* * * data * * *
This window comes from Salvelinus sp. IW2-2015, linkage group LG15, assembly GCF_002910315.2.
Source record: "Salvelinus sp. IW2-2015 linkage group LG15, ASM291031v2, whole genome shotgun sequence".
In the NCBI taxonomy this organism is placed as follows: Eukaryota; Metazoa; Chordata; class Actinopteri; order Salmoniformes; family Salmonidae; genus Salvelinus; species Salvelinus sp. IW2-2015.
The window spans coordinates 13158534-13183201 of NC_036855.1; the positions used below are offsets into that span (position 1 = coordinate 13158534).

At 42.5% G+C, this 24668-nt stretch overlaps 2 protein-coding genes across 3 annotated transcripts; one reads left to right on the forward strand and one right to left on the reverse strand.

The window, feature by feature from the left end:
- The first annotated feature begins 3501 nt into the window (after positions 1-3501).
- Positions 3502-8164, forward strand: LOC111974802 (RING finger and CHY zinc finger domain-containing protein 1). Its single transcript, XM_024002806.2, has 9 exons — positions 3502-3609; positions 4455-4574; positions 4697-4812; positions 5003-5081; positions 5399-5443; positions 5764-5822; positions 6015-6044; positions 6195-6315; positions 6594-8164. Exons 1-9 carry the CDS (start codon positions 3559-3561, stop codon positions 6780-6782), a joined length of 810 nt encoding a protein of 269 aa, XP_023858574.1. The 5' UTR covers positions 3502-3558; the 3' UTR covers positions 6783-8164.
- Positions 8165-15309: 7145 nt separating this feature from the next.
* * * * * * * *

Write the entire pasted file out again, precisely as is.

This window comes from Salvelinus sp. IW2-2015, linkage group LG15, assembly GCF_002910315.2.
Source record: "Salvelinus sp. IW2-2015 linkage group LG15, ASM291031v2, whole genome shotgun sequence".
In the NCBI taxonomy this organism is placed as follows: Eukaryota; Metazoa; Chordata; class Actinopteri; order Salmoniformes; family Salmonidae; genus Salvelinus; species Salvelinus sp. IW2-2015.
The window spans coordinates 13158534-13183201 of NC_036855.1; the positions used below are offsets into that span (position 1 = coordinate 13158534).

At 42.5% G+C, this 24668-nt stretch overlaps 2 protein-coding genes across 3 annotated transcripts; one reads left to right on the forward strand and one right to left on the reverse strand.

The window, feature by feature from the left end:
- The first annotated feature begins 3501 nt into the window (after positions 1-3501).
- Positions 3502-8164, forward strand: LOC111974802 (RING finger and CHY zinc finger domain-containing protein 1). Its single transcript, XM_024002806.2, has 9 exons — positions 3502-3609; positions 4455-4574; positions 4697-4812; positions 5003-5081; positions 5399-5443; positions 5764-5822; positions 6015-6044; positions 6195-6315; positions 6594-8164. Exons 1-9 carry the CDS (start codon positions 3559-3561, stop codon positions 6780-6782), a joined length of 810 nt encoding a protein of 269 aa, XP_023858574.1. The 5' UTR covers positions 3502-3558; the 3' UTR covers positions 6783-8164.
- Positions 8165-15309: 7145 nt separating this feature from the next.